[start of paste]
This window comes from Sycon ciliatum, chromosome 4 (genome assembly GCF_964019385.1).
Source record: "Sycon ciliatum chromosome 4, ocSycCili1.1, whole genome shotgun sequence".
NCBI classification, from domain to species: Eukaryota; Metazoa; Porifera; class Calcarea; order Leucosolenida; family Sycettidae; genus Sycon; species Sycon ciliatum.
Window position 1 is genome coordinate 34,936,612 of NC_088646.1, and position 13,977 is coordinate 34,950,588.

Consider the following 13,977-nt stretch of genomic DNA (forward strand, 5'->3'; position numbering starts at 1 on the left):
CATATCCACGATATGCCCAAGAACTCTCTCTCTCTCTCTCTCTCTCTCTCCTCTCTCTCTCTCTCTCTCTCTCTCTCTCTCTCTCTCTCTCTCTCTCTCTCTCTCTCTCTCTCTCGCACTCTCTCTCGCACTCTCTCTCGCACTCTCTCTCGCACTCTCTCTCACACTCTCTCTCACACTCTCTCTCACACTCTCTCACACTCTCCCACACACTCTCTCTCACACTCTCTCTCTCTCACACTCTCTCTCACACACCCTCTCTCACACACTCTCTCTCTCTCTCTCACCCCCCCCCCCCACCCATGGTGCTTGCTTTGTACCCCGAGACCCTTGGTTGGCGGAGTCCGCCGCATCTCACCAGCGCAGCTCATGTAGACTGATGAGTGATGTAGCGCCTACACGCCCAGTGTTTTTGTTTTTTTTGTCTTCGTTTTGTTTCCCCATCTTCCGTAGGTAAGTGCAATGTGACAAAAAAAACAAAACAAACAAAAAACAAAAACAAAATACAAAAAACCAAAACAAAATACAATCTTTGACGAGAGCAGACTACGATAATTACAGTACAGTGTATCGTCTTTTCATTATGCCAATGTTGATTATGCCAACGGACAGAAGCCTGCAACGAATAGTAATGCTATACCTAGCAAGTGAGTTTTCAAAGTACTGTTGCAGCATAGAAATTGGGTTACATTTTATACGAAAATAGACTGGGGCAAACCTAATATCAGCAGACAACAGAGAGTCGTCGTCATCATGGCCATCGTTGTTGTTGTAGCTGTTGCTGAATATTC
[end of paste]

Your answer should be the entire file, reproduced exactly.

This window comes from Sycon ciliatum, chromosome 4 (genome assembly GCF_964019385.1).
Source record: "Sycon ciliatum chromosome 4, ocSycCili1.1, whole genome shotgun sequence".
NCBI classification, from domain to species: Eukaryota; Metazoa; Porifera; class Calcarea; order Leucosolenida; family Sycettidae; genus Sycon; species Sycon ciliatum.
Window position 1 is genome coordinate 34,936,612 of NC_088646.1, and position 13,977 is coordinate 34,950,588.

Consider the following 13,977-nt stretch of genomic DNA (forward strand, 5'->3'; position numbering starts at 1 on the left):
CATATCCACGATATGCCCAAGAACTCTCTCTCTCTCTCTCTCTCTCTCTCCTCTCTCTCTCTCTCTCTCTCTCTCTCTCTCTCTCTCTCTCTCTCTCTCTCTCTCTCTCTCTCTCGCACTCTCTCTCGCACTCTCTCTCGCACTCTCTCTCGCACTCTCTCTCACACTCTCTCTCACACTCTCTCTCACACTCTCTCACACTCTCCCACACACTCTCTCTCACACTCTCTCTCTCTCACACTCTCTCTCACACACCCTCTCTCACACACTCTCTCTCTCTCTCTCACCCCCCCCCCCCACCCATGGTGCTTGCTTTGTACCCCGAGACCCTTGGTTGGCGGAGTCCGCCGCATCTCACCAGCGCAGCTCATGTAGACTGATGAGTGATGTAGCGCCTACACGCCCAGTGTTTTTGTTTTTTTTGTCTTCGTTTTGTTTCCCCATCTTCCGTAGGTAAGTGCAATGTGACAAAAAAAACAAAACAAACAAAAAACAAAAACAAAATACAAAAAACCAAAACAAAATACAATCTTTGACGAGAGCAGACTACGATAATTACAGTACAGTGTATCGTCTTTTCATTATGCCAATGTTGATTATGCCAACGGACAGAAGCCTGCAACGAATAGTAATGCTATACCTAGCAAGTGAGTTTTCAAAGTACTGTTGCAGCATAGAAATTGGGTTACATTTTATACGAAAATAGACTGGGGCAAACCTAATATCAGCAGACAACAGAGAGTCGTCGTCATCATGGCCATCGTTGTTGTTGTAGCTGTTGCTGAATATTC